I have always been an animal lover. When I wa a little girl, I read a LOT of animal stories and some of them were absolutely heartbreaking. Because they are still on my bookshelf I particularly remember Beautiful Joe and Portrait of a Dog (my introduction to Mazo de la Roche at age 8 or 9). I would lie in bed at night and sob, quietly. And read more the next day, as we do!

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    1. This course sounds so good! I love that whole process of "reading 'round the subject" as I remember a tutor-character in a Kate Atkinson novel saying to her pupil (not sure why that stuck so insistently, but it has).
      I'd rather forgotten that part of my childhood reading, but yes, the animal stories. Not all sad, and far too many anthropomorphized in weird ways. . . the Thornton Burgess series too, so many of those, and then all the Misty of Chincoteagues. . .

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  2. So happy to have a new book recommendation from you. My reading life has taken a hit due to grandparent "duties" lovingly accepted. I enjoyed Little Fires Everywhere by Celeste Ng.I know a book has hit the mark for me when I find my unoccupied thoughts drifting in its direction weeks past the reading. As such, Lincoln in the Bardo was also a "yes" after an initial "no". I found the format off-putting. There are many characters (40+) and the setting and format of the novel are new and different. Applying my own metric - a book causing me to think about it for weeks afterwards- I've moved from a "no" to a "yes". Sometimes it takes time and distance to appreciate what it "good".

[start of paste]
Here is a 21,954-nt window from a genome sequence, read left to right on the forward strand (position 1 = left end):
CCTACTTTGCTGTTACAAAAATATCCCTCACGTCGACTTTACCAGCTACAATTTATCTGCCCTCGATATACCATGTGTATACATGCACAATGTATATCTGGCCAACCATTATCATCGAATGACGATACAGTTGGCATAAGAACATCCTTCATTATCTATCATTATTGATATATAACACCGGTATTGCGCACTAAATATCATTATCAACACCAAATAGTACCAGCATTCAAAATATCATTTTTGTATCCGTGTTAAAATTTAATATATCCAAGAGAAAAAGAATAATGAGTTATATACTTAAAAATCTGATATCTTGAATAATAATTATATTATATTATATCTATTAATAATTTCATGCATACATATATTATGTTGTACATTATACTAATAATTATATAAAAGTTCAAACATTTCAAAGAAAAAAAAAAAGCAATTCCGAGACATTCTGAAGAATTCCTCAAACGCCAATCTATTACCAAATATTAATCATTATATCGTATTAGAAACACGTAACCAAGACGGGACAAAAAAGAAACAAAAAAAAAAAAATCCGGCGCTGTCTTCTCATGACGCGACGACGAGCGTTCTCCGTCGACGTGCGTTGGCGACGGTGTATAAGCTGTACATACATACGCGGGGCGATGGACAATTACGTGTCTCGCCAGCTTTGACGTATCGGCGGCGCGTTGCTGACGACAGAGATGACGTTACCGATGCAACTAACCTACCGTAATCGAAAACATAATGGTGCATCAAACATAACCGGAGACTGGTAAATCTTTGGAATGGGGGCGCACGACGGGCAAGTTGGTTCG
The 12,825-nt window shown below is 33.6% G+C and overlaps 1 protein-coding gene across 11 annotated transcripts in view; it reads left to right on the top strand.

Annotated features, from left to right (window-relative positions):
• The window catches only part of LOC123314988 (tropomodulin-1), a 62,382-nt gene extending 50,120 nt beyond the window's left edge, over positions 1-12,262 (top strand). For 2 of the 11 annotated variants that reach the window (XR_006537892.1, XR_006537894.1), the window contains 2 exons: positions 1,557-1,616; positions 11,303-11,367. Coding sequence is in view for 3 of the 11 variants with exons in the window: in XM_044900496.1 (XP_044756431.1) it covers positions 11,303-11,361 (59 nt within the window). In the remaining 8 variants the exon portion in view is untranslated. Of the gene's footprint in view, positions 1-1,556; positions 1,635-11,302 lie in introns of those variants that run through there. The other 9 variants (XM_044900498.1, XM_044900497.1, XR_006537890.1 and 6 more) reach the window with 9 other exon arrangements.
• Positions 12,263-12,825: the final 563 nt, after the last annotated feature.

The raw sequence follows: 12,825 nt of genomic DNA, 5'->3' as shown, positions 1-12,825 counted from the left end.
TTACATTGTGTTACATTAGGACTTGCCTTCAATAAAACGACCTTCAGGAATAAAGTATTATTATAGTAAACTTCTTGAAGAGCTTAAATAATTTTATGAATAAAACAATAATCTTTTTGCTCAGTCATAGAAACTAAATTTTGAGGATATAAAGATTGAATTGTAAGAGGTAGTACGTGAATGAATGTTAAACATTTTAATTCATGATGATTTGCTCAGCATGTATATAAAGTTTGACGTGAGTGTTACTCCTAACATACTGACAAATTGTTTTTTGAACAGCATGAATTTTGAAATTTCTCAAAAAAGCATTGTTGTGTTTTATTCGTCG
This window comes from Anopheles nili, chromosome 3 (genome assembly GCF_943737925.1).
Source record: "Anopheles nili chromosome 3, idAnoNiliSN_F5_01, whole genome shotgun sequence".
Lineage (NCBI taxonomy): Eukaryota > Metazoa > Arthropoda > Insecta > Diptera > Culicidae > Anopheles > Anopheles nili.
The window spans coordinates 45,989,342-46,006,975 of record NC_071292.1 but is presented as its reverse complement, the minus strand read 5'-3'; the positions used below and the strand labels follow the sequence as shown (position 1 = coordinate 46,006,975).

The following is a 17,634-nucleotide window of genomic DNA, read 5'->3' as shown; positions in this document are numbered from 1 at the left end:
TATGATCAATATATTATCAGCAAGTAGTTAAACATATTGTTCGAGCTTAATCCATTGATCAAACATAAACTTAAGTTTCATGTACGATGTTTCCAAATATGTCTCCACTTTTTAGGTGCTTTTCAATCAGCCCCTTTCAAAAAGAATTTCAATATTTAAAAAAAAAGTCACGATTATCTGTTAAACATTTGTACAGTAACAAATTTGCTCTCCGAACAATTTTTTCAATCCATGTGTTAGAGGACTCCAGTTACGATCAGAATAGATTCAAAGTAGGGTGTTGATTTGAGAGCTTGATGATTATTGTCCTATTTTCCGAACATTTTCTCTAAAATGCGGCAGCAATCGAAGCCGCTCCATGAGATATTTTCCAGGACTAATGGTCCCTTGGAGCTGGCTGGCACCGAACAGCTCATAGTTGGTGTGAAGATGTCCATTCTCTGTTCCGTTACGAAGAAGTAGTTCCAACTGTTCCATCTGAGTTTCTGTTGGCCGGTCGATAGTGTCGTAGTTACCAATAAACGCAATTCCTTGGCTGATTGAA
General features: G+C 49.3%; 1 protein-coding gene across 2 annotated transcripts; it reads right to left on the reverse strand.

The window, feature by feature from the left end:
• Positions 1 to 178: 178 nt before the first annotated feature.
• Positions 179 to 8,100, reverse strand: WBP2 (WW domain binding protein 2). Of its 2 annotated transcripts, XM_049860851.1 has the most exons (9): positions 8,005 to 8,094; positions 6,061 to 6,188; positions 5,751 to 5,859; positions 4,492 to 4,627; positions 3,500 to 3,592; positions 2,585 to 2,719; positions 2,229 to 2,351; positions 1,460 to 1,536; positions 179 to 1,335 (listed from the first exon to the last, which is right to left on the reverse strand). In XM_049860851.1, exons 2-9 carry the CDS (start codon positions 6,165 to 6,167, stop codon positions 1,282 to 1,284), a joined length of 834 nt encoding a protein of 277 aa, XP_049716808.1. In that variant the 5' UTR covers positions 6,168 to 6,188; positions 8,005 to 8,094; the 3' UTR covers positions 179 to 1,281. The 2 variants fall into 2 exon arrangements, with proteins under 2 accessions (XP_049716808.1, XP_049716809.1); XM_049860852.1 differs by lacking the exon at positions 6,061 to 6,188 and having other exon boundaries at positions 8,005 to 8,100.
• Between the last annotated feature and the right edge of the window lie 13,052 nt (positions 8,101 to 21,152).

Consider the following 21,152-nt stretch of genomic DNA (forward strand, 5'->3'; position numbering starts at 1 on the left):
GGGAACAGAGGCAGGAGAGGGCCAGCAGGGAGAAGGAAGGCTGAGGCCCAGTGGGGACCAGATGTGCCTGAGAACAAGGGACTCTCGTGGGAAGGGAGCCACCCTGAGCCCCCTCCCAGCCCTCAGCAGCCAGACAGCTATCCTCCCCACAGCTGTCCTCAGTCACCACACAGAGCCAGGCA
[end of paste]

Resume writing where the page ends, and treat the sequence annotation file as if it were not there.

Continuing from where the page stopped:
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    1. Ah yes, "grandparent 'duties' lovingly accepted". . . . well put.
      I still haven't read Lincoln in the Bardo, although I certainly intend to. And I'll make a note of Little Fires Everywhere. Your recommendation of Anthony Marra's Constellation of etc. was one of my favourites of 2016 reading.. .
      And absolutely agree about books continue to work away in our thoughts long after we've turned the last page. .

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  3. No need to apologize - as a newcomer to your blogs, I am quite happily reading through old posts finding all sorts of wonderful recommendations while I await your next! One of my favourite writers is Kate Atkinson. I have been urging all my friends to read "A God in Ruins" so I can discuss the ending with them but so far no one is as excited about it as I was!
    Frances from Sidney

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    1. Thanks, Frances. I, too, count Atkinson among my favourite writers, ever since I read Behind the Scenes at the Museum in a book club ever so many years ago. Recently reread it and it's so good.
      Have your friends at least read Life After Life?